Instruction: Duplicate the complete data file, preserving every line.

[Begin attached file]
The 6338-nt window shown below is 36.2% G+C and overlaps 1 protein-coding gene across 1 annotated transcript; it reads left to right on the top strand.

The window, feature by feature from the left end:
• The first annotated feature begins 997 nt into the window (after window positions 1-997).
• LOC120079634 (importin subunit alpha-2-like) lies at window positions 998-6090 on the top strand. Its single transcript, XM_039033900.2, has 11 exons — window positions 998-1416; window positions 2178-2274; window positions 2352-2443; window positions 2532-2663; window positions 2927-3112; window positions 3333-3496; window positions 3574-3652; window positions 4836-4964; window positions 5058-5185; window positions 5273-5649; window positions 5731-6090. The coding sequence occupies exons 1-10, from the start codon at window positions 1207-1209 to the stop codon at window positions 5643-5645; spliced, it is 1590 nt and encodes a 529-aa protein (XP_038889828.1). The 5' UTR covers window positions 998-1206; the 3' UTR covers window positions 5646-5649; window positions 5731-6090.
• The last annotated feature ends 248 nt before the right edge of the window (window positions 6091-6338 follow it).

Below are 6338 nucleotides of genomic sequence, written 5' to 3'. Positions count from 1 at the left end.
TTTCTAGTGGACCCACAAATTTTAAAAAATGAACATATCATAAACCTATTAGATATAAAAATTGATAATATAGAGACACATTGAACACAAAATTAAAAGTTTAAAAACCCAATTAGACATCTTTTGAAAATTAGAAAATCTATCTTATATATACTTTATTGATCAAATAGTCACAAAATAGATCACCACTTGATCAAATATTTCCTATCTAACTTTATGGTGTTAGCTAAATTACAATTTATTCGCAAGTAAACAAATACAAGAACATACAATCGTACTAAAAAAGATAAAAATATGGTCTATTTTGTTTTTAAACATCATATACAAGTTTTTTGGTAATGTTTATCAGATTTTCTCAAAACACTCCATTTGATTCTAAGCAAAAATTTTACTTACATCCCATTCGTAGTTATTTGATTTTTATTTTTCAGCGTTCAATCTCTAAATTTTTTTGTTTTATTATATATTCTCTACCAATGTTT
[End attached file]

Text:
The 6338-nt window shown below is 36.2% G+C and overlaps 1 protein-coding gene across 1 annotated transcript; it reads left to right on the top strand.

The window, feature by feature from the left end:
• The first annotated feature begins 997 nt into the window (after window positions 1-997).
• LOC120079634 (importin subunit alpha-2-like) lies at window positions 998-6090 on the top strand. Its single transcript, XM_039033900.2, has 11 exons — window positions 998-1416; window positions 2178-2274; window positions 2352-2443; window positions 2532-2663; window positions 2927-3112; window positions 3333-3496; window positions 3574-3652; window positions 4836-4964; window positions 5058-5185; window positions 5273-5649; window positions 5731-6090. The coding sequence occupies exons 1-10, from the start codon at window positions 1207-1209 to the stop codon at window positions 5643-5645; spliced, it is 1590 nt and encodes a 529-aa protein (XP_038889828.1). The 5' UTR covers window positions 998-1206; the 3' UTR covers window positions 5646-5649; window positions 5731-6090.
• The last annotated feature ends 248 nt before the right edge of the window (window positions 6091-6338 follow it).

Below are 6338 nucleotides of genomic sequence, written 5' to 3'. Positions count from 1 at the left end.
TTTCTAGTGGACCCACAAATTTTAAAAAATGAACATATCATAAACCTATTAGATATAAAAATTGATAATATAGAGACACATTGAACACAAAATTAAAAGTTTAAAAACCCAATTAGACATCTTTTGAAAATTAGAAAATCTATCTTATATATACTTTATTGATCAAATAGTCACAAAATAGATCACCACTTGATCAAATATTTCCTATCTAACTTTATGGTGTTAGCTAAATTACAATTTATTCGCAAGTAAACAAATACAAGAACATACAATCGTACTAAAAAAGATAAAAATATGGTCTATTTTGTTTTTAAACATCATATACAAGTTTTTTGGTAATGTTTATCAGATTTTCTCAAAACACTCCATTTGATTCTAAGCAAAAATTTTACTTACATCCCATTCGTAGTTATTTGATTTTTATTTTTCAGCGTTCAATCTCTAAATTTTTTTGTTTTATTATATATTCTCTACCAATGTTT